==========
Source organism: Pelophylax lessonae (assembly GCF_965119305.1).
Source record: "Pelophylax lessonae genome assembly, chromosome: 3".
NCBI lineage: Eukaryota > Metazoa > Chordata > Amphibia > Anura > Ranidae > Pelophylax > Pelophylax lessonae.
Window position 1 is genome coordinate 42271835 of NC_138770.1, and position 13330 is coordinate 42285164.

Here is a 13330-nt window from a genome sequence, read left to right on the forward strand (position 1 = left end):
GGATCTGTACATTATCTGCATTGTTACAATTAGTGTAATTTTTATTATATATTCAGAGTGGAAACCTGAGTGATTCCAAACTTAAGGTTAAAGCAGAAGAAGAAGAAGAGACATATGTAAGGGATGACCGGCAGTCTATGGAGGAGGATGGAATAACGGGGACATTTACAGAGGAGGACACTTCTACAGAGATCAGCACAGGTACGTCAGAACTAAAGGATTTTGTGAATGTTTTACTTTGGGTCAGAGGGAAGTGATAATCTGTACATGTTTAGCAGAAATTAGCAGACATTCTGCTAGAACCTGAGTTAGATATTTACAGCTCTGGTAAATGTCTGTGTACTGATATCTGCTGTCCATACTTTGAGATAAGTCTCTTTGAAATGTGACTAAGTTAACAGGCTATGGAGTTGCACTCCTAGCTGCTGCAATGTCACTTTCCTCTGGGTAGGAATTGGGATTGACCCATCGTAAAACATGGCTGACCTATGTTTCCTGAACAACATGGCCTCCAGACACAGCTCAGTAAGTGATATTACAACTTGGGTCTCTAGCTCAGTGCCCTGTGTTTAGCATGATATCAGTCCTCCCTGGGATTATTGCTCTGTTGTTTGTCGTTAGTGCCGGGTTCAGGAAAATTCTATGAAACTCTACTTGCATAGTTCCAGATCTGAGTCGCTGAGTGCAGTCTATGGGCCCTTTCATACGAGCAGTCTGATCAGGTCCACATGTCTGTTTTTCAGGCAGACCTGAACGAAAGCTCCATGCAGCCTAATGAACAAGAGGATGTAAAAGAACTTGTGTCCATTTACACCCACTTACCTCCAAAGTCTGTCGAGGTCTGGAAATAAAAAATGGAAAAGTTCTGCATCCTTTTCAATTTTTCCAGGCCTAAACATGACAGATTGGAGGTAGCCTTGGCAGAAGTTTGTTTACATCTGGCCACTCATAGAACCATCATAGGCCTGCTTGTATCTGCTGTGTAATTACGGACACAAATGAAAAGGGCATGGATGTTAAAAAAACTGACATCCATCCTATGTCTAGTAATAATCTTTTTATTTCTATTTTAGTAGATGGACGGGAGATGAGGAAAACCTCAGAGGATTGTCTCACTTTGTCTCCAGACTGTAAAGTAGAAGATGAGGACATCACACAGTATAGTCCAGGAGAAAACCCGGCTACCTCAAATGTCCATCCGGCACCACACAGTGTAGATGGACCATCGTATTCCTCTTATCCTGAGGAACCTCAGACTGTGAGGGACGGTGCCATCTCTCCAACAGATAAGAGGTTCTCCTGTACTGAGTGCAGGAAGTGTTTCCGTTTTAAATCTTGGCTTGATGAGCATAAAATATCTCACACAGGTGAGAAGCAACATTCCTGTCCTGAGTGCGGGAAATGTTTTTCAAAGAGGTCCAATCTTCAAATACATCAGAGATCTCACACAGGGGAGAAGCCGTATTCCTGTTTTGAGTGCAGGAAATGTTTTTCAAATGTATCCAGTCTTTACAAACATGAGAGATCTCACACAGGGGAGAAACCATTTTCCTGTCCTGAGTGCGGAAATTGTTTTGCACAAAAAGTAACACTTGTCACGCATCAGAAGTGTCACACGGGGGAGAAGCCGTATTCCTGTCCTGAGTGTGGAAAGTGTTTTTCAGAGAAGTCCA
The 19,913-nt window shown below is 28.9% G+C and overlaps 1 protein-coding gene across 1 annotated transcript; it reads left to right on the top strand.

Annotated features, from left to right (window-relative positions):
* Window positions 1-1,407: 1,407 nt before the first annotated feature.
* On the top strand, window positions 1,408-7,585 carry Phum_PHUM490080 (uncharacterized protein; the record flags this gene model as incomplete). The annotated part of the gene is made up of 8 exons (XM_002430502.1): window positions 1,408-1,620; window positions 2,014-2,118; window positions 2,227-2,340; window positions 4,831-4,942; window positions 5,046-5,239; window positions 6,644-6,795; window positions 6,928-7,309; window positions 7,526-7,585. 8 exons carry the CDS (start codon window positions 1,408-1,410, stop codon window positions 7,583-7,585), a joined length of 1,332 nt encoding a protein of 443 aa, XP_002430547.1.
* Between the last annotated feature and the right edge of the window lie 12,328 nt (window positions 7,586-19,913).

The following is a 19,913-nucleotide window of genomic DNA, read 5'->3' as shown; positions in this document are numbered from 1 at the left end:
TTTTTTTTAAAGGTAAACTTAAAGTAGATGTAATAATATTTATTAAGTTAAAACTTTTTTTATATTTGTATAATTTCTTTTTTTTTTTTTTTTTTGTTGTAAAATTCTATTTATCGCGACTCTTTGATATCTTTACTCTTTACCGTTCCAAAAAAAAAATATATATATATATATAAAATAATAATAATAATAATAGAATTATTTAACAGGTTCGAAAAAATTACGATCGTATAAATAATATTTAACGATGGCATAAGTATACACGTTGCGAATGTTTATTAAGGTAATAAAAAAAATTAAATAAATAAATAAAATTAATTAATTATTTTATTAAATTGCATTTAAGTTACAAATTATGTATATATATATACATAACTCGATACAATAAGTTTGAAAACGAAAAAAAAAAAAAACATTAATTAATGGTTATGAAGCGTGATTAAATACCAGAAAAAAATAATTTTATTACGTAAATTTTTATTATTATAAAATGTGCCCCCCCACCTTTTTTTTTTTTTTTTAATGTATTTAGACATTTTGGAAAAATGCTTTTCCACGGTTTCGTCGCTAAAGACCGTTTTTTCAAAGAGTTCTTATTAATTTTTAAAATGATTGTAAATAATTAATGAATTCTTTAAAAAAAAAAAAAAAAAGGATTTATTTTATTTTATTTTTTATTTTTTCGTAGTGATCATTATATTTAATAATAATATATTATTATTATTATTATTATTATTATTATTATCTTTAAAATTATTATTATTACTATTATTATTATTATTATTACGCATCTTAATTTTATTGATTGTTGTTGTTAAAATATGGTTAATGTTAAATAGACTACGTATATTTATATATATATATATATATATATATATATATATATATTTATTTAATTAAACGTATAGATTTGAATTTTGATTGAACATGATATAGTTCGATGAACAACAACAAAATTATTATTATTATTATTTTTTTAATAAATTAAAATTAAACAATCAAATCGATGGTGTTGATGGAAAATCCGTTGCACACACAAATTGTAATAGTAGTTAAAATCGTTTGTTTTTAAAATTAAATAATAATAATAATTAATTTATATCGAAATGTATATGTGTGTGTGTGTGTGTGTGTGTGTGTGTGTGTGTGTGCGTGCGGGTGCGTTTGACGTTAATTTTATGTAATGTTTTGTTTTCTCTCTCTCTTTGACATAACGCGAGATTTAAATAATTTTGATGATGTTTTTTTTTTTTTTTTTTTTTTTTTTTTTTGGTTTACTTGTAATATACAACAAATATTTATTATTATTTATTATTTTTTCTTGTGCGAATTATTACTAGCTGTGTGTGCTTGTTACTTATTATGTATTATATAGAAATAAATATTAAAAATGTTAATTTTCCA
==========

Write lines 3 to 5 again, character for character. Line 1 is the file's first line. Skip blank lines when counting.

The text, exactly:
NCBI lineage: Eukaryota > Metazoa > Chordata > Amphibia > Anura > Ranidae > Pelophylax > Pelophylax lessonae.
Window position 1 is genome coordinate 42271835 of NC_138770.1, and position 13330 is coordinate 42285164.

Here is a 13330-nt window from a genome sequence, read left to right on the forward strand (position 1 = left end):